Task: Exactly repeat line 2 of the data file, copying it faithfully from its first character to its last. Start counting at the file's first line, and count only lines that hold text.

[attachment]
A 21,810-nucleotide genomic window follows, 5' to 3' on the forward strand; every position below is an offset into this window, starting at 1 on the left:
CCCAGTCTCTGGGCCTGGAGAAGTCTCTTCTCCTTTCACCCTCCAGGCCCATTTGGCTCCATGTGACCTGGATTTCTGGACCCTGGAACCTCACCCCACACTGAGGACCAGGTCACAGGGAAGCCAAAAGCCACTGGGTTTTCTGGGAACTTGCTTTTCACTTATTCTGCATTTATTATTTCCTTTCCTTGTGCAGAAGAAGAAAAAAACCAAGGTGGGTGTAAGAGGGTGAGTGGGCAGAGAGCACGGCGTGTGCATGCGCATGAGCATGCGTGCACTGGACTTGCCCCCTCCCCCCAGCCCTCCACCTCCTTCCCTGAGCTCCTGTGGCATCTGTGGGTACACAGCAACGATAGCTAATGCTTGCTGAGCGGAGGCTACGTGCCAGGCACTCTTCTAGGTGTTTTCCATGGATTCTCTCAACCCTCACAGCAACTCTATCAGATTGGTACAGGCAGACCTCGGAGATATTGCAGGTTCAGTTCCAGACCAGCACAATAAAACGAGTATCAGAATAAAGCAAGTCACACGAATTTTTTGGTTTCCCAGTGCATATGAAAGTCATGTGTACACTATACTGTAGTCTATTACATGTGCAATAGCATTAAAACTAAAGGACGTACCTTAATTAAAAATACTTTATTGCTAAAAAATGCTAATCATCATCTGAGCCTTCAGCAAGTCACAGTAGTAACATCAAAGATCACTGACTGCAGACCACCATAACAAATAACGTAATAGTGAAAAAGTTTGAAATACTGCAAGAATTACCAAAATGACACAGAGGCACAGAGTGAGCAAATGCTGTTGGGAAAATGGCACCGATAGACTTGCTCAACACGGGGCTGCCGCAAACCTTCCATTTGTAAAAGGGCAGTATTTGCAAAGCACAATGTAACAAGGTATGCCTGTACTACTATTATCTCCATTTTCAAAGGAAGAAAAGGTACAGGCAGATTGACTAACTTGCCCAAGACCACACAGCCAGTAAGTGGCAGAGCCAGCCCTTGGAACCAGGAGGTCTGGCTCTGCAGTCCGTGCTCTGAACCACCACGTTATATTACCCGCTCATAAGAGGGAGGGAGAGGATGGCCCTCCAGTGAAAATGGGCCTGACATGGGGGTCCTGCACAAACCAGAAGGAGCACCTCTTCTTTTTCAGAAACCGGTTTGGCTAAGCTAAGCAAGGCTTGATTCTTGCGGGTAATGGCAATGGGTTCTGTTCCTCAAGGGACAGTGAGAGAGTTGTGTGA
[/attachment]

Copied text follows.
CCCAGTCTCTGGGCCTGGAGAAGTCTCTTCTCCTTTCACCCTCCAGGCCCATTTGGCTCCATGTGACCTGGATTTCTGGACCCTGGAACCTCACCCCACACTGAGGACCAGGTCACAGGGAAGCCAAAAGCCACTGGGTTTTCTGGGAACTTGCTTTTCACTTATTCTGCATTTATTATTTCCTTTCCTTGTGCAGAAGAAGAAAAAAACCAAGGTGGGTGTAAGAGGGTGAGTGGGCAGAGAGCACGGCGTGTGCATGCGCATGAGCATGCGTGCACTGGACTTGCCCCCTCCCCCCAGCCCTCCACCTCCTTCCCTGAGCTCCTGTGGCATCTGTGGGTACACAGCAACGATAGCTAATGCTTGCTGAGCGGAGGCTACGTGCCAGGCACTCTTCTAGGTGTTTTCCATGGATTCTCTCAACCCTCACAGCAACTCTATCAGATTGGTACAGGCAGACCTCGGAGATATTGCAGGTTCAGTTCCAGACCAGCACAATAAAACGAGTATCAGAATAAAGCAAGTCACACGAATTTTTTGGTTTCCCAGTGCATATGAAAGTCATGTGTACACTATACTGTAGTCTATTACATGTGCAATAGCATTAAAACTAAAGGACGTACCTTAATTAAAAATACTTTATTGCTAAAAAATGCTAATCATCATCTGAGCCTTCAGCAAGTCACAGTAGTAACATCAAAGATCACTGACTGCAGACCACCATAACAAATAACGTAATAGTGAAAAAGTTTGAAATACTGCAAGAATTACCAAAATGACACAGAGGCACAGAGTGAGCAAATGCTGTTGGGAAAATGGCACCGATAGACTTGCTCAACACGGGGCTGCCGCAAACCTTCCATTTGTAAAAGGGCAGTATTTGCAAAGCACAATGTAACAAGGTATGCCTGTACTACTATTATCTCCATTTTCAAAGGAAGAAAAGGTACAGGCAGATTGACTAACTTGCCCAAGACCACACAGCCAGTAAGTGGCAGAGCCAGCCCTTGGAACCAGGAGGTCTGGCTCTGCAGTCCGTGCTCTGAACCACCACGTTATATTACCCGCTCATAAGAGGGAGGGAGAGGATGGCCCTCCAGTGAAAATGGGCCTGACATGGGGGTCCTGCACAAACCAGAAGGAGCACCTCTTCTTTTTCAGAAACCGGTTTGGCTAAGCTAAGCAAGGCTTGATTCTTGCGGGTAATGGCAATGGGTTCTGTTCCTCAAGGGACAGTGAGAGAGTTGTGTGA